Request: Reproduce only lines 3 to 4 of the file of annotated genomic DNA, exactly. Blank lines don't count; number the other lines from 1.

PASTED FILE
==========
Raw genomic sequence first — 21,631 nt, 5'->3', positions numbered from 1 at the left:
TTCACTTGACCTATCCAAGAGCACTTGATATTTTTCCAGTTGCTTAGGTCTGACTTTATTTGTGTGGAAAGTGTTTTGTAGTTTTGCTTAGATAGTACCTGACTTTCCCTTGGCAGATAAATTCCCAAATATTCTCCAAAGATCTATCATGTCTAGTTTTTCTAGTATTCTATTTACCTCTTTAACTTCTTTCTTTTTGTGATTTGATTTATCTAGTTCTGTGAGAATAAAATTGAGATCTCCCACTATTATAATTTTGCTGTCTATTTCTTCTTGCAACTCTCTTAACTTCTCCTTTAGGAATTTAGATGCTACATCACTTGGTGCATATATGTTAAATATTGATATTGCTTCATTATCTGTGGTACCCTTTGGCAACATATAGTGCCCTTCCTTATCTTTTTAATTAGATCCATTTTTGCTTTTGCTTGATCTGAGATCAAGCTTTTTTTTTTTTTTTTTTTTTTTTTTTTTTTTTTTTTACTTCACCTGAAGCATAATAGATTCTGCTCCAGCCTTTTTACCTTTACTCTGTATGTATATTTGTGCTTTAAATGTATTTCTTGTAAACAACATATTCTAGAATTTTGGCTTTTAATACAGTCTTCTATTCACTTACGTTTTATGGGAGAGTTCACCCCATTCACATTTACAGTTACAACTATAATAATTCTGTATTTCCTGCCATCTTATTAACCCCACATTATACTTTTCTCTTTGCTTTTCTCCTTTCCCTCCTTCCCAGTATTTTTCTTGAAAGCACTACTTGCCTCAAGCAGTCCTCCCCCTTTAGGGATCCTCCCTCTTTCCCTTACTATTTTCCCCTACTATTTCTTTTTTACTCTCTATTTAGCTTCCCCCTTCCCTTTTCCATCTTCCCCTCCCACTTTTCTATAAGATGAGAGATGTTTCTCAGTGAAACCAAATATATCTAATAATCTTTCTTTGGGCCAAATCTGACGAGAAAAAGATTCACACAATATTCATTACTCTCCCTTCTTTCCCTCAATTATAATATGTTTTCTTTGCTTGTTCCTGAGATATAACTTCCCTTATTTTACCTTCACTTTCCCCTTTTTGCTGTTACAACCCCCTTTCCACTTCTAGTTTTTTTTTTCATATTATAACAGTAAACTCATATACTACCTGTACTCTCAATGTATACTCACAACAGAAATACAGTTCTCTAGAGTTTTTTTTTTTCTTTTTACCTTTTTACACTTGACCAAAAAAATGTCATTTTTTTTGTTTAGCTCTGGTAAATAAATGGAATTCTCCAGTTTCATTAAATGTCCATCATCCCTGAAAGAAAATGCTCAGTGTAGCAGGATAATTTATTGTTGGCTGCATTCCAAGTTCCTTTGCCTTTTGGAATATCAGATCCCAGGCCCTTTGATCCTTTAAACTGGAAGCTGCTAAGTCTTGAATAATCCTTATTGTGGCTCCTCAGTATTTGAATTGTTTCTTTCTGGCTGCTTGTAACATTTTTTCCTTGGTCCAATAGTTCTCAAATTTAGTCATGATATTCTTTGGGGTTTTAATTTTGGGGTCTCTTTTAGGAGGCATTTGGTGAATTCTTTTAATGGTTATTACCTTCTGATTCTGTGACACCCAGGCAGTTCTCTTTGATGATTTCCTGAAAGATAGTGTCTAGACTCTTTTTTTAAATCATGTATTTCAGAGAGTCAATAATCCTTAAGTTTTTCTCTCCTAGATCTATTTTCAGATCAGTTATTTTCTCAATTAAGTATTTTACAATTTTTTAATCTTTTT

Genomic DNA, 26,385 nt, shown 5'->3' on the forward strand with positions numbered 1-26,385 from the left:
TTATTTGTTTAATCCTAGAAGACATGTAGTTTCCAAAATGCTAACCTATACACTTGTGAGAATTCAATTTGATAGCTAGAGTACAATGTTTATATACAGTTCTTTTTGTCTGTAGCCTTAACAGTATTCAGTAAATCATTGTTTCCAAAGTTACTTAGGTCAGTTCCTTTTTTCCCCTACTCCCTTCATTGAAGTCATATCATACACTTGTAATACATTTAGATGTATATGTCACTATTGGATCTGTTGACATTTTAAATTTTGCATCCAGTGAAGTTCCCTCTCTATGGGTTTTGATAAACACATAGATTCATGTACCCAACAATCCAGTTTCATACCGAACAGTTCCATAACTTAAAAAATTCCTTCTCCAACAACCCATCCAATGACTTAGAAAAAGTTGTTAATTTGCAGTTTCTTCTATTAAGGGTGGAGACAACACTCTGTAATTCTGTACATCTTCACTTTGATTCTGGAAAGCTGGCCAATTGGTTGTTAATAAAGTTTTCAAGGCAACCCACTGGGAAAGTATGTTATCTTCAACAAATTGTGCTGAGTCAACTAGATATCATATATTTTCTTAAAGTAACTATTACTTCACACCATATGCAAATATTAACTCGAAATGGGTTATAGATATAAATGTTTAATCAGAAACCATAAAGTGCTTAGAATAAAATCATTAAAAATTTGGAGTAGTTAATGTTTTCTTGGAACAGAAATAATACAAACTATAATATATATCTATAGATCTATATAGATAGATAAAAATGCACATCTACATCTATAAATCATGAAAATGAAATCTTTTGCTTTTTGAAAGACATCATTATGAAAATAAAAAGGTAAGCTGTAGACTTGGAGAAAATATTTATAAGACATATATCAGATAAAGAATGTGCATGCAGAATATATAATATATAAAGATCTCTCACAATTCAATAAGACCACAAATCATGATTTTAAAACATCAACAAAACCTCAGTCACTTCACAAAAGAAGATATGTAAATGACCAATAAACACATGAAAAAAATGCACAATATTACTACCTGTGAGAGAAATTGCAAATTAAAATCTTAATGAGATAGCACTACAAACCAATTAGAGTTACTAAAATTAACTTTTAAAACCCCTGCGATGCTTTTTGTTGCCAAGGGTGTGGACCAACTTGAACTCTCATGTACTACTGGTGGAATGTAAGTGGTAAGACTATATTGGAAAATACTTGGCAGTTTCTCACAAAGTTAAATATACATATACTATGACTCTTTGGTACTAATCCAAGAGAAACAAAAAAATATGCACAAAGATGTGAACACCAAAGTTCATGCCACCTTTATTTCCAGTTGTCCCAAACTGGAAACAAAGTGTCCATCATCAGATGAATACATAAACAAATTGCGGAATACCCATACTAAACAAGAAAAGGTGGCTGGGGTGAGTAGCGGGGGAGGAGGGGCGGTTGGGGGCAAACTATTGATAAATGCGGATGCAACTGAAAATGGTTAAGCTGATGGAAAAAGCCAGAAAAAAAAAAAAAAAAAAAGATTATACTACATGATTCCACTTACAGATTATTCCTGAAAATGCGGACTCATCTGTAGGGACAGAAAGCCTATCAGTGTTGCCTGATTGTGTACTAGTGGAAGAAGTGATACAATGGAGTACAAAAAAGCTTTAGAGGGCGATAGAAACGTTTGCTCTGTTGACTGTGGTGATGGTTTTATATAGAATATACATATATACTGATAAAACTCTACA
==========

Genomic DNA, 26,385 nt, shown 5'->3' on the forward strand with positions numbered 1-26,385 from the left:
TTATTTGTTTAATCCTAGAAGACATGTAGTTTCCAAAATGCTAACCTATACACTTGTGAGAATTCAATTTGATAGCTAGAGTACAATGTTTATATACAGTTCTTTTTGTCTGTAGCCTTAACAGTATTCAGTAAATCATTGTTTCCAAAGTTACTTAGGTCAGTTCCTTTTTTCCCCTACTCCCTTCATTGAAGTCATATCATACACTTGTAATACATTTAGATGTATATGTCACTATTGGATCTGTTGACATTTTAAATTTTGCATCCAGTGAAGTTCCCTCTCTATGGGTTTTGATAAACACATAGATTCATGTACCCAACAATCCAGTTTCATACCGAACAGTTCCATAACTTAAAAAATTCCTTCTCCAACAACCCATCCAATGACTTAGAAAAAGTTGTTAATTTGCAGTTTCTTCTATTAAGGGTGGAGACAACACTCTGTAATTCTGTACATCTTCACTTTGATTCTGGAAAGCTGGCCAATTGGTTGTTAATAAAGTTTTCAAGGCAACCCACTGGGAAAGTATGTTATCTTCAACAAATTGTGCTGAGTCAACTAGATATCATATATTTTCTTAAAGTAACTATTACTTCACACCATATGCAAATATTAACTCGAAATGGGTTATAGATATAAATGTTTAATCAGAAACCATAAAGTGCTTAGAATAAAATCATTAAAAATTTGGAGTAGTTAATGTTTTCTTGGAACAGAAATAATACAAACTATAATATATATCTATAGATCTATATAGATAGATAAAAATGCACATCTACATCTATAAATCATGAAAATGAAATCTTTTGCTTTTTGAAAGACATCATTATGAAAATAAAAAGGTAAGCTGTAGACTTGGAGAAAATATTTATAAGACATATATCAGATAAAGAATGTGCATGCAGAATATATAATATATAAAGATCTCTCACAATTCAATAAGACCACAAATCATGATTTTAAAACATCAACAAAACCTCAGTCACTTCACAAAAGAAGATATGTAAATGACCAATAAACACATGAAAAAAATGCACAATATTACTACCTGTGAGAGAAATTGCAAATTAAAATCTTAATGAGATAGCACTACAAACCAATTAGAGTTACTAAAATTAACTTTTAAAACCCCTGCGATGCTTTTTGTTGCCAAGGGTGTGGACCAACTTGAACTCTCATGTACTACTGGTGGAATGTAAGTGGTAAGACTATATTGGAAAATACTTGGCAGTTTCTCACAAAGTTAAATATACATATACTATGACTCTTTGGTACTAATCCAAGAGAAACAAAAAAATATGCACAAAGATGTGAACACCAAAGTTCATGCCACCTTTATTTCCAGTTGTCCCAAACTGGAAACAAAGTGTCCATCATCAGATGAATACATAAACAAATTGCGGAATACCCATACTAAACAAGAAAAGGTGGCTGGGGTGAGTAGCGGGGGAGGAGGGGCGGTTGGGGGCAAACTATTGATAAATGCGGATGCAACTGAAAATGGTTAAGCTGATGGAAAAAGCCAGAAAAAAAAAAAAAAAAAAAGATTATACTACATGATTCCACTTACAGATTATTCCTGAAAATGCGGACTCATCTGTAGGGACAGAAAGCCTATCAGTGTTGCCTGATTGTGTACTAGTGGAAGAAGTGATACAATGGAGTACAAAAAAGCTTTAGAGGGCGATAGAAACGTTTGCTCTGTTGACTGTGGTGATGGTTTTATATAGAATATACATATATACTGATAAAACTCTACA